The freedom which Alfred has taken in adding to his author what he pleases; in substituting opinions and reasoning of his own instead of those he found; and of enlarging upon the topics that pleased him, makes this work a record of the king's own feelings. Hence many parts in which the king paraphrases his original become interesting to us as evidences of his own sentiments, although the substance of them be found in Boetius. One of these is the conversation on adversity. Alfred had become well acquainted with this unwelcome visitor, and he repeats, enlarges, and sometimes alters what Boetius had said upon it, sufficiently to show that he has given us the effusions of his own heart and mind upon the subject. From a king who did not write, like Seneca, in the full enjoyment of every luxury, which he never lessened; but who formed and penned his thoughts amid vicissitudes, difficulties, privations, and dangers that would have overwhelmed most other men, a statement of the uses of adversity is peculiarly valuable for its sincerity as well as its practical wisdom. Nor are the ease and breaks of the dialogue, and flow of style, less remarkable than the justness of the feeling, in the following passages (2) :
"Dost thou now understand whither this discourse will on the benefits of lead us?' adversity.
(1) Alfred, p. 110, 111.
(2) To see how much Alfred has added of his own, both of dialogue and sentiment, on this part, the reader may compare Boetius, lib. iv. prosa 7.
"Tell me whither it will.'
"I would say, "that every fortune is good; whether men think it good, or whether they think it evil.'
"I imagine it may easily be so, though we should at times think otherwise.'
"There is no doubt that every fortune is good in those things that be right and useful for this reason, every fortune, whether it be pleasant, or whether it be unpleasant, cometh to the good for the purpose that it may do one of two things: either it urges them to this, that they should act better than they did before, or it rewards them for what they have done well before. And again, every fortune of those things that come to evil men, cometh for these two purposes, whether it be severe, or whether it be pleasant; if severe fortune cometh to evil men, it comes as a retribution for their evils, or for correction, and to teach them that they do not act so again.'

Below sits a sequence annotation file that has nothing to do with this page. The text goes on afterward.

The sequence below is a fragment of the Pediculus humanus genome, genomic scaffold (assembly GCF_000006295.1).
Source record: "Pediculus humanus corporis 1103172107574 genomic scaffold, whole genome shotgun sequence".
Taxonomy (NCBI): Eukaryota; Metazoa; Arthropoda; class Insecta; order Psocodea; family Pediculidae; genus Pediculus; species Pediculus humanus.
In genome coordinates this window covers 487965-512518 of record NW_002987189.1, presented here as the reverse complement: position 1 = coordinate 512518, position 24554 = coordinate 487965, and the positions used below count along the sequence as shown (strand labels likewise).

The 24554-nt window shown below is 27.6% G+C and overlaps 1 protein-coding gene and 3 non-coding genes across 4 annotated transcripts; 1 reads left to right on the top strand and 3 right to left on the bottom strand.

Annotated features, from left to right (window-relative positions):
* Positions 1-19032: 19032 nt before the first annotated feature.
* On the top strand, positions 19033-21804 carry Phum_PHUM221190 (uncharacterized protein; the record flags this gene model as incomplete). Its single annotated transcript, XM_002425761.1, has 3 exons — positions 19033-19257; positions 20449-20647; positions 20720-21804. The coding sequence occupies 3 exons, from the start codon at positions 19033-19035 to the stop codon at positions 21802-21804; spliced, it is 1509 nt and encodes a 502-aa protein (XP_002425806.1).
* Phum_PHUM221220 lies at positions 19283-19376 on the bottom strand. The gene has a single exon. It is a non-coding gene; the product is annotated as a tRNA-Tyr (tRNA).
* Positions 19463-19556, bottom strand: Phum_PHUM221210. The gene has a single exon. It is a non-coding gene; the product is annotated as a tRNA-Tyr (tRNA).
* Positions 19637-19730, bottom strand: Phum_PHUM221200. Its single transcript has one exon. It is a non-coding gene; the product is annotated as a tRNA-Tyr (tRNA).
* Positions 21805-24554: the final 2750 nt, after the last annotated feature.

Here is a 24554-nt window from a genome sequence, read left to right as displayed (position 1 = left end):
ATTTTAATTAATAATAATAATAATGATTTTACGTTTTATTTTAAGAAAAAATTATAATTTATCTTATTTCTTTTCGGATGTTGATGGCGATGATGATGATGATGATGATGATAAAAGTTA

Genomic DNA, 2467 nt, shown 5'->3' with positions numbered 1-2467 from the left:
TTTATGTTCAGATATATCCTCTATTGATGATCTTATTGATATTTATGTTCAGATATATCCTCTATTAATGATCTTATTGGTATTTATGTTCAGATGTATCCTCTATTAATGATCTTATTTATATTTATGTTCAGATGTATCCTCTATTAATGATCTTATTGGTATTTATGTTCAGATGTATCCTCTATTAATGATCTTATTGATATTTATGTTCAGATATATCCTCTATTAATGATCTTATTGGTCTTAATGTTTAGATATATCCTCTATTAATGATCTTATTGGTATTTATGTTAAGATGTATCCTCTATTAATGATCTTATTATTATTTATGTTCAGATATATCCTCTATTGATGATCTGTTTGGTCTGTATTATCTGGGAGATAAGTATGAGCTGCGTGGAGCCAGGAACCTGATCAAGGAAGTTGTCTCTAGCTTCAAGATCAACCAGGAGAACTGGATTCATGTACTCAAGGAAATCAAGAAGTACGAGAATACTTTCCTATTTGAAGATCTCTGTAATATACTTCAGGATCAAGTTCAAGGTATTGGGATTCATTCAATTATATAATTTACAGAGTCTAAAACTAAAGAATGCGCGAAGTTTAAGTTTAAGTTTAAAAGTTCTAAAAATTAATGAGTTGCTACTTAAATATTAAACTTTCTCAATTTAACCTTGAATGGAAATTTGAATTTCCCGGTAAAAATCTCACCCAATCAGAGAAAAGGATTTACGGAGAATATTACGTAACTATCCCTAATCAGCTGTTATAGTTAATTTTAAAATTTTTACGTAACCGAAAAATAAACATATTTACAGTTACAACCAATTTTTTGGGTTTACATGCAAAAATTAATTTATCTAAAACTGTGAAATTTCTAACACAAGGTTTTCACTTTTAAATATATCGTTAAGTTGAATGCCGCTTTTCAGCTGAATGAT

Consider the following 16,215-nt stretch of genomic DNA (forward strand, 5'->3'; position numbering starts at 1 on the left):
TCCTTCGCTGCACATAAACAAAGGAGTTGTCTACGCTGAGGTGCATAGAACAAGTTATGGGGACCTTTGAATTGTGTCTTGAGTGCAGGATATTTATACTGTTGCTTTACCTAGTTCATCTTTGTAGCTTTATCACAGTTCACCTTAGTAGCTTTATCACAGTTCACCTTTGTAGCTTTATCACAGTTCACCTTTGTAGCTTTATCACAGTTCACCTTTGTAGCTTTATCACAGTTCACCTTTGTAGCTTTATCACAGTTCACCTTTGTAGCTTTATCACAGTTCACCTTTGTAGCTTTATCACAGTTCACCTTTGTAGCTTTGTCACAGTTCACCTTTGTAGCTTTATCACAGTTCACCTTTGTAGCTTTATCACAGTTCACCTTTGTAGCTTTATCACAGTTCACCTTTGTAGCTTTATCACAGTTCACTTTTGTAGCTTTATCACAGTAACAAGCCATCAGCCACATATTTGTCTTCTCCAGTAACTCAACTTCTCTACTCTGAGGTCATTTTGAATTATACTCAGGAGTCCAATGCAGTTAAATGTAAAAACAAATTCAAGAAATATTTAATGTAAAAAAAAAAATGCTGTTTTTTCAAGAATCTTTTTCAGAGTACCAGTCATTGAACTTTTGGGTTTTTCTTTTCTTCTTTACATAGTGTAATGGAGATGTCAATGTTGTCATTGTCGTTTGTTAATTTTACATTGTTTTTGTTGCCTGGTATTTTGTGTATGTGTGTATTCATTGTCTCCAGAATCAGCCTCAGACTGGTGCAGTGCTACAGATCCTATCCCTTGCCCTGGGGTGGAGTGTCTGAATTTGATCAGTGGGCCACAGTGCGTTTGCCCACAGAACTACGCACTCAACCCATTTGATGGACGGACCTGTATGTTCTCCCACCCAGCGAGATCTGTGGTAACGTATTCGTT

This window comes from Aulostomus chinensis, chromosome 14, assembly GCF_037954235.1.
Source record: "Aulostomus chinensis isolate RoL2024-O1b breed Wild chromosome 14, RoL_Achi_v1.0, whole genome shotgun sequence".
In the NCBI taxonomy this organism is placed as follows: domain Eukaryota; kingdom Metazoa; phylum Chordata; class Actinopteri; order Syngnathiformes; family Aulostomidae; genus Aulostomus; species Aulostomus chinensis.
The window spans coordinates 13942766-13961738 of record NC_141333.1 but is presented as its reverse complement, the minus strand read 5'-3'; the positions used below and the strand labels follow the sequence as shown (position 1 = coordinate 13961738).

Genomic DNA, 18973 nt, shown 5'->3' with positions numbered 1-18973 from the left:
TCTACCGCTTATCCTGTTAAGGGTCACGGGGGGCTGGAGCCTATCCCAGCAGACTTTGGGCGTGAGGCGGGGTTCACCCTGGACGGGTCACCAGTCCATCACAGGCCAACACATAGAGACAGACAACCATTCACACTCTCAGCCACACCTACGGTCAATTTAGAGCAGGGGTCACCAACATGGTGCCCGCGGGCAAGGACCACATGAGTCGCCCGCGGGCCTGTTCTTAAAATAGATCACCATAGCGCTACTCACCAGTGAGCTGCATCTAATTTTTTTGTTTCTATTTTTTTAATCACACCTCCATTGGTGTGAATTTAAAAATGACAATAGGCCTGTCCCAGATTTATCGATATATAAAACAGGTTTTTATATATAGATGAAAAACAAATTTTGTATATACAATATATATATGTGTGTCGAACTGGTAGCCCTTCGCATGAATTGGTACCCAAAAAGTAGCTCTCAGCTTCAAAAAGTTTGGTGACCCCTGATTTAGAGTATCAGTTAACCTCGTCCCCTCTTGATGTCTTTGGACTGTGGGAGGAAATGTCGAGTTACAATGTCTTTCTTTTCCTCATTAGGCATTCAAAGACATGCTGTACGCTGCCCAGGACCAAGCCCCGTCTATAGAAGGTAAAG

"Then I began to wonder, and said—
"Is it from inwardly right observation that thou explainest this so?' "It is as thou sayest. But I would, if thou art willing, that we turn a little while to the popular discourse on this subject, lest they should say that we are talking above man's understanding.'
Speak as you wish.'
"Dost thou suppose that that is not good which is useful?'
"I suppose that it is good.'
"Then every fortune is useful that happens to thee. It either teaches or it punishes.'
6 This is true.'
"Adverse fortune is a good to those who strive against vices, and inclineth them to good.'
"I cannot contradict this.'
What dost thou suppose of that good fortune which comes often to good men in this world so as to be a foretoken of eternal blessings? Whether can people say of this that it is evil fortune?'
66 'Then I smiled, and said –
"No man would say that, but would declare that it is very good. So also it would be.'
""What thinkest thou of that invisible fortune that often threatens the evil to punish them? Whether would this folk suppose that that was good fortune?'
They would not suppose that it was good, but would think that it was very miserable.'
"Let us then pause, that we may not think so as the people think; if we should think on this as the people suppose, then we should lose all reason and all rightwiseness.'
'Why should we lose these ever the more?'
"Because the populace say that every severe and unpleasant fortune is an evil. But we should not believe this; because that every fortune is good, as we before mentioned, whether it be severe, or whether it be pleasant.' "Then I was afraid, and said
"That is true which thou sayest. Yet, I know not how I dare to mention it to foolish men; because no foolish man can believe it.'
"Then Wisdom severely opposed, and said
666 For this reason no wise man should tremble or lament at what may happen to him in this way, whether severe or agreeable fortune comes to